When someone files an appeal, they are challenging the court and putting the judge under scrutiny. The ability and competence of a judge to perform their job is often highlighted as the underlying question. Judges take their jobs seriously, and thus, a successful appeal means they did not do something right while performing their job duties.

Therefore, what filing an appeal means for everyone involved should be carefully considered and viewed through the filter of a professional, legal advisor. The ability to appeal should not be taken for granted or abused. There is always a trade-off, and the result should be worthy of the efforts and sacrifices required by all those involved.

In the end, it is up to the judge to make the final decision to appeal a ruling based on a re-evaluation of the case. If the judge finds that there was a misapplication of the law, some degree of falsehood within the presentation of evidence, fraud imparted by one party, or some other legal grounds for concern, then the appeal will be granted. Judges want to do the right thing for the families and citizens over whom they preside. When someone challenges a judge, the judge takes the situation seriously and puts every effort into providing a fair and just judicial system that ultimately rules in favor of the right side. Only then will the outcome truly be the best for all involved.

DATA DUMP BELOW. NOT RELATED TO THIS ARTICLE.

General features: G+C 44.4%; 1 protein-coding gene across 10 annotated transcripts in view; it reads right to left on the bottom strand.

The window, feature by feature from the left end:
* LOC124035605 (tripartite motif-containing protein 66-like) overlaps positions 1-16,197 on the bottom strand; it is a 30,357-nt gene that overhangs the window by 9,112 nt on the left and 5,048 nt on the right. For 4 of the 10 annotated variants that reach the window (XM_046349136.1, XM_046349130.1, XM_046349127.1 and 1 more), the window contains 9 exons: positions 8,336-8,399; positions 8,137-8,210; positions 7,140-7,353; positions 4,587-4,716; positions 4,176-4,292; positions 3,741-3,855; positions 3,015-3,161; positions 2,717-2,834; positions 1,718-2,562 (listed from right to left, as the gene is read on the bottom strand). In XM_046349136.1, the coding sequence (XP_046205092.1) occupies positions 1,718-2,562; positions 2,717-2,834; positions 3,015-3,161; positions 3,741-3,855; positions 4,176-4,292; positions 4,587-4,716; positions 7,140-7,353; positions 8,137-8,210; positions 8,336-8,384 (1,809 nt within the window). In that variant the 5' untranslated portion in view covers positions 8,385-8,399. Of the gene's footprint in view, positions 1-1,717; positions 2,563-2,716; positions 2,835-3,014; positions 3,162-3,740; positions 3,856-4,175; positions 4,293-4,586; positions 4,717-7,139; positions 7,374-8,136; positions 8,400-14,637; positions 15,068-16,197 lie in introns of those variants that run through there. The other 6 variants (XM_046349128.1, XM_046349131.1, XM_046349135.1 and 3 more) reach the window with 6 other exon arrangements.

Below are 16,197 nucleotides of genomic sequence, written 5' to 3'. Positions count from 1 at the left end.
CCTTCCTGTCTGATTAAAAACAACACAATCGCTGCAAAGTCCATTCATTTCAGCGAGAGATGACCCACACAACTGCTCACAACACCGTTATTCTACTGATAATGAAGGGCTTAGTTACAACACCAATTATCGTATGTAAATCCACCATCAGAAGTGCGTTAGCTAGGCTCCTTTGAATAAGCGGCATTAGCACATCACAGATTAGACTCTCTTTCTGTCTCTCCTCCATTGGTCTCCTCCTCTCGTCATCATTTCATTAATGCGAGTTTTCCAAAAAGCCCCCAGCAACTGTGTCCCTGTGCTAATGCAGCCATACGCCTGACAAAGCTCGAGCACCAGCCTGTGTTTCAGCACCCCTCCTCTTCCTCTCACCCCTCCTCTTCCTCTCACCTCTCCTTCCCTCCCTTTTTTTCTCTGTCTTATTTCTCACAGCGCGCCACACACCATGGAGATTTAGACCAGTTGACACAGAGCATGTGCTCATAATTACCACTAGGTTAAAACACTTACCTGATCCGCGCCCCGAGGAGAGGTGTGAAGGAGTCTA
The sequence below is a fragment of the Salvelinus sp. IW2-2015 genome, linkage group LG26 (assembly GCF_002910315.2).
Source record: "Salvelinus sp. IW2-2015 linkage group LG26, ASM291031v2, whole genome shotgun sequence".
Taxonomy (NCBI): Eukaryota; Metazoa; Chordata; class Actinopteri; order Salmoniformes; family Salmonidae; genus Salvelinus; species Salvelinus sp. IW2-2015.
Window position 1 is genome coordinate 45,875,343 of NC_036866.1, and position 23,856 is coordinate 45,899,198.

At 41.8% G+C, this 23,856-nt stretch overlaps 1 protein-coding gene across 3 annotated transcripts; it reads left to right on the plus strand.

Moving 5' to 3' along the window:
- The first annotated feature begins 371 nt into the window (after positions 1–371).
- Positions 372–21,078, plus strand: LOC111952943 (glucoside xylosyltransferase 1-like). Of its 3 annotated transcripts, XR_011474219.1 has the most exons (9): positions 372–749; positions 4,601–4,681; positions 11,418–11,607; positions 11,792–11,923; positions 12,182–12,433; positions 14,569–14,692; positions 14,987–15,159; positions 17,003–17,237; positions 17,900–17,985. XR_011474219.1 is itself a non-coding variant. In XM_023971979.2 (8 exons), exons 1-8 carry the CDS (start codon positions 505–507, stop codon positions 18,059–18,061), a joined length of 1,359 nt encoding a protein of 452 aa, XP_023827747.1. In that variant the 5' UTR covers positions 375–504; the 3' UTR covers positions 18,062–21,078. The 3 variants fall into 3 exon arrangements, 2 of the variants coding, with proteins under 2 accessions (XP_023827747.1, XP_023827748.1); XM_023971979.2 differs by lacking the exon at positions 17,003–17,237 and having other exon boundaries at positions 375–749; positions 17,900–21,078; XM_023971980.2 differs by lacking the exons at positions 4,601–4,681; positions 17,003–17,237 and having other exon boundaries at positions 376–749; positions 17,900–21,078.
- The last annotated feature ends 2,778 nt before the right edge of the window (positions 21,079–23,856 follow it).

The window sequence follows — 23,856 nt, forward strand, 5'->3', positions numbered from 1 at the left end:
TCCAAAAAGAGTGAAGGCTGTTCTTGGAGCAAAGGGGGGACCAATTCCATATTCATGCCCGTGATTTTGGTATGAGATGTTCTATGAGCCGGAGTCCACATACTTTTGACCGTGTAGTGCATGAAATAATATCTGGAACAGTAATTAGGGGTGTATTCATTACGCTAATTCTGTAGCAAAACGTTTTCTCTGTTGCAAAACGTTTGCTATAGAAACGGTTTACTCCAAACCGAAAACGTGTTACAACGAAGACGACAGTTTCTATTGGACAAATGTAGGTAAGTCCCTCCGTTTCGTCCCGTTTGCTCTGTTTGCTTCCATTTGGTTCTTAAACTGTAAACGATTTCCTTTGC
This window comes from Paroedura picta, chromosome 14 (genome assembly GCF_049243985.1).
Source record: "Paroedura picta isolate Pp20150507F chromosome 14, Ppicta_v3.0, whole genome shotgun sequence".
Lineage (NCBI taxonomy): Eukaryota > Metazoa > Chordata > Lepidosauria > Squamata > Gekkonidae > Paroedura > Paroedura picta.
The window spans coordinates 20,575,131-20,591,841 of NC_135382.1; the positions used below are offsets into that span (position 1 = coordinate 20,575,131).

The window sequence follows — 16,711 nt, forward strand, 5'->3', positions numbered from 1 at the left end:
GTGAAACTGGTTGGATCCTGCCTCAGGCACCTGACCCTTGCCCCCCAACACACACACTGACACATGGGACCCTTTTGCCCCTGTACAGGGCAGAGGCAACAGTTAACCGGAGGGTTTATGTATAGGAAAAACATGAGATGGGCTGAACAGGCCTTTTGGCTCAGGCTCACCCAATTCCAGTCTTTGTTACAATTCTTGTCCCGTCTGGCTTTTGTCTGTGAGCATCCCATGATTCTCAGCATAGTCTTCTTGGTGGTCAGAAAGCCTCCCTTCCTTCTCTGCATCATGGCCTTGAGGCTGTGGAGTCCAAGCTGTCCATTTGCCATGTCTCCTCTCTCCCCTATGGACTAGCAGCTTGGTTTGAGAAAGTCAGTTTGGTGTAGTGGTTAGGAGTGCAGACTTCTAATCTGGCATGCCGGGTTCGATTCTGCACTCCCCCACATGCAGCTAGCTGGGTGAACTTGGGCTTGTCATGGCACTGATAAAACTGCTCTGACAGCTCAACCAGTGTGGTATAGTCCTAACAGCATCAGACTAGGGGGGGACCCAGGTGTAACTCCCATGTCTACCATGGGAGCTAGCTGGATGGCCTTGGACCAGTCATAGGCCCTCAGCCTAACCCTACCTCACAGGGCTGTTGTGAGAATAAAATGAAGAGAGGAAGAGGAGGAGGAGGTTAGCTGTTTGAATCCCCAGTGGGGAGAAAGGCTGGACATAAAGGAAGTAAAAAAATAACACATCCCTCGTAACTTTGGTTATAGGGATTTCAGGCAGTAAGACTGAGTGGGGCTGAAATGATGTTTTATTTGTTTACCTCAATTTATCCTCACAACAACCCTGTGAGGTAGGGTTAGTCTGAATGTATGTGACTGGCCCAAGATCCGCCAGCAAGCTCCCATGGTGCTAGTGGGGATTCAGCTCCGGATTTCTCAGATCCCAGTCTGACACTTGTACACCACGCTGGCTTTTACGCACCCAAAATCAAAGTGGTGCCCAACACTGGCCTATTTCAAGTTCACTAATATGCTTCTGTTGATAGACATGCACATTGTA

Speak to an Attorney About Filing an Appeal

Speak to one of our attorneys about your appeal

If a family court ruling is believed to be wrong, unfair, or based on false pretenses, an appeal is the system’s solution to these types of situations. However, getting the court to hear an appeal is not easy. It is a process that is made difficult by design to ensure the system is not taken advantage of. For that reason appeals are best handled by a family law attorney. When someone has legal representation throughout their case, not only do they have the benefit of guidance assistance and legal advice, but they also have the chance to optimize the outcome and increase the chances of getting their appeal accepted.

The Valley Law Group family law attorneys have experience in appellate court cases and can offer sound advice on the likelihood of a granted appeal. Contact The Valley Law Group and schedule a free consultation with one of our reputable and experienced family attorneys.

Post Navigation

Get Free Consultation